Wednesday, November 30, 2011

The EFSF: Unfinished business

by Bálint Horváth and Harry Huizinga


November 30, 2011

The European Financial Stability Facility was set up eighteen months ago as a response to the then Greek sovereign debt crisis. This column looks at the effect of the fund on the financial system in particular bank shareholders, the holders of bank bonds, and the holders of sovereign debts.

On 9 May 2010, Eurozone countries announced the creation of the European Financial Stability Facility (EFSF) to contain the Eurozone sovereign debt crisis. But is it working?

The EFSF was set up to make loans to Eurozone governments experiencing refinancing problems, with its own debt guaranteed by individual Eurozone countries. As originally conceived, these credit guarantees were limited to €440 billion but in July this year Eurozone politicians agreed to increase the guarantee ceiling to €780 billion, providing the EFSF with an effective lending capacity of €440 billion.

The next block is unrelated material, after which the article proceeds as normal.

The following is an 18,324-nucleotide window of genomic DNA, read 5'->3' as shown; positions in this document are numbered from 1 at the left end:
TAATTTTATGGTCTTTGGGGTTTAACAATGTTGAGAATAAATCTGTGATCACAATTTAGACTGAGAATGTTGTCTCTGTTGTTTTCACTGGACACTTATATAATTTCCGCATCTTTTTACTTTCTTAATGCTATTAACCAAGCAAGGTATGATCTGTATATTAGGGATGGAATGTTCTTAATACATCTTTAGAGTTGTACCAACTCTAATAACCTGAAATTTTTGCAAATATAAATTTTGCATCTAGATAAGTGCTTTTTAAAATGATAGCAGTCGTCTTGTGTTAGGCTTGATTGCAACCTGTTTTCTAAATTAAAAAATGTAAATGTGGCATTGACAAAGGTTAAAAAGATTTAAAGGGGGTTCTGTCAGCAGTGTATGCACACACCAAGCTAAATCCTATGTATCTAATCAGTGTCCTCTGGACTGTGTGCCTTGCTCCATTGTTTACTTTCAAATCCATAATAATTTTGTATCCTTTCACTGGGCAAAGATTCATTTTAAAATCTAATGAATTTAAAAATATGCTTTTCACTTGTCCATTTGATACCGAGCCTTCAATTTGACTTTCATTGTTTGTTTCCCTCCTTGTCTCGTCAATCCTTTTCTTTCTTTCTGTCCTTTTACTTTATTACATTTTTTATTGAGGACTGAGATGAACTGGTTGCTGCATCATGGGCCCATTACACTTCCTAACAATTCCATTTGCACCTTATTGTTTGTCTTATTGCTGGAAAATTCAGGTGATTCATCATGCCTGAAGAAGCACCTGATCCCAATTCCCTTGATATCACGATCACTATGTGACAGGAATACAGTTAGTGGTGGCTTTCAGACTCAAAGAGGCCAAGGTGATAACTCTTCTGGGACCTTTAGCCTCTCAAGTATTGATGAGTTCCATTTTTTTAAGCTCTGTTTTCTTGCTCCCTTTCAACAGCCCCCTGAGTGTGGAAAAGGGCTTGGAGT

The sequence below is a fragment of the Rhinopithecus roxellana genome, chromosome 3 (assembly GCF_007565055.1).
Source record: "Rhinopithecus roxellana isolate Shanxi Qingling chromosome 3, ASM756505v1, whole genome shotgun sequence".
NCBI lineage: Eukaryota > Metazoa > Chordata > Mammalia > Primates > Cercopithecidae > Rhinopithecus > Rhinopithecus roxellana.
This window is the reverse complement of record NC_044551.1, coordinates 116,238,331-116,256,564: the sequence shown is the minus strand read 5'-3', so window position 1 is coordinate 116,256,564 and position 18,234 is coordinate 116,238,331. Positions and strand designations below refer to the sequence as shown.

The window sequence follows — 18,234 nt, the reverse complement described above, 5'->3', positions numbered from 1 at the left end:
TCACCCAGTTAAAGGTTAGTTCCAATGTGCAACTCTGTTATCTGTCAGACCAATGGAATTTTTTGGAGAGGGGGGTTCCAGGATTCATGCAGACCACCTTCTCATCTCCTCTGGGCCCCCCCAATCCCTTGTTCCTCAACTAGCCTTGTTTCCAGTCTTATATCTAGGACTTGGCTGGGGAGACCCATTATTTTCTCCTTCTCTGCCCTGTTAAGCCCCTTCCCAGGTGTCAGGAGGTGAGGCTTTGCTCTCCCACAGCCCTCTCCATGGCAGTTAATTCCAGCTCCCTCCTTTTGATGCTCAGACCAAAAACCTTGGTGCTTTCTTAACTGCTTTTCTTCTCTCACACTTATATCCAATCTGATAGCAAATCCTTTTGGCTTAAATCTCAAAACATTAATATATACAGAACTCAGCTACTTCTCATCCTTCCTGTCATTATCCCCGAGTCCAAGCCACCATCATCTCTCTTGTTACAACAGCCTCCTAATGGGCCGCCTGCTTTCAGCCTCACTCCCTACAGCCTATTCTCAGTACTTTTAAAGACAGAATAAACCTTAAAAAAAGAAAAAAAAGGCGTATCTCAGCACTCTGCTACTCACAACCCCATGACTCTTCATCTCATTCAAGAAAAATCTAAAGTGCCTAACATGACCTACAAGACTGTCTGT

In October, Eurozone leaders decided to leverage up the remaining, uncommitted lending capacity of €250 billion to more than €1 trillion to be able to backstop the debt of a major Eurozone country such as Italy. However, leveraging the EFSF has proven difficult, as investors have shown limited interest to provide the necessary funding.


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